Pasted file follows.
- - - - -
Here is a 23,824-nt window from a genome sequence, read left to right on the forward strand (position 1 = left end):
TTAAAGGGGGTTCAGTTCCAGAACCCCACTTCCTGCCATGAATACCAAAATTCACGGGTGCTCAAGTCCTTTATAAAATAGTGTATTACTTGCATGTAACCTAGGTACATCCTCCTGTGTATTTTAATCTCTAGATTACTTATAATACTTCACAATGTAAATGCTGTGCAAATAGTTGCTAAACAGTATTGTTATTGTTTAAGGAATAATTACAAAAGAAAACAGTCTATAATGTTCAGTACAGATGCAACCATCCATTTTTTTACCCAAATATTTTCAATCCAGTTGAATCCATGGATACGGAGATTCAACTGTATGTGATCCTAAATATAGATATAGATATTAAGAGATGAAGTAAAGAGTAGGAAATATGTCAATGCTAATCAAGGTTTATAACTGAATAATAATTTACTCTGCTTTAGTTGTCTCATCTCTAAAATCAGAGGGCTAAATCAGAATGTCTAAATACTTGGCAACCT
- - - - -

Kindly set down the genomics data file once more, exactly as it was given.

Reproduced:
Here is a 23,824-nt window from a genome sequence, read left to right on the forward strand (position 1 = left end):
TTAAAGGGGGTTCAGTTCCAGAACCCCACTTCCTGCCATGAATACCAAAATTCACGGGTGCTCAAGTCCTTTATAAAATAGTGTATTACTTGCATGTAACCTAGGTACATCCTCCTGTGTATTTTAATCTCTAGATTACTTATAATACTTCACAATGTAAATGCTGTGCAAATAGTTGCTAAACAGTATTGTTATTGTTTAAGGAATAATTACAAAAGAAAACAGTCTATAATGTTCAGTACAGATGCAACCATCCATTTTTTTACCCAAATATTTTCAATCCAGTTGAATCCATGGATACGGAGATTCAACTGTATGTGATCCTAAATATAGATATAGATATTAAGAGATGAAGTAAAGAGTAGGAAATATGTCAATGCTAATCAAGGTTTATAACTGAATAATAATTTACTCTGCTTTAGTTGTCTCATCTCTAAAATCAGAGGGCTAAATCAGAATGTCTAAATACTTGGCAACCT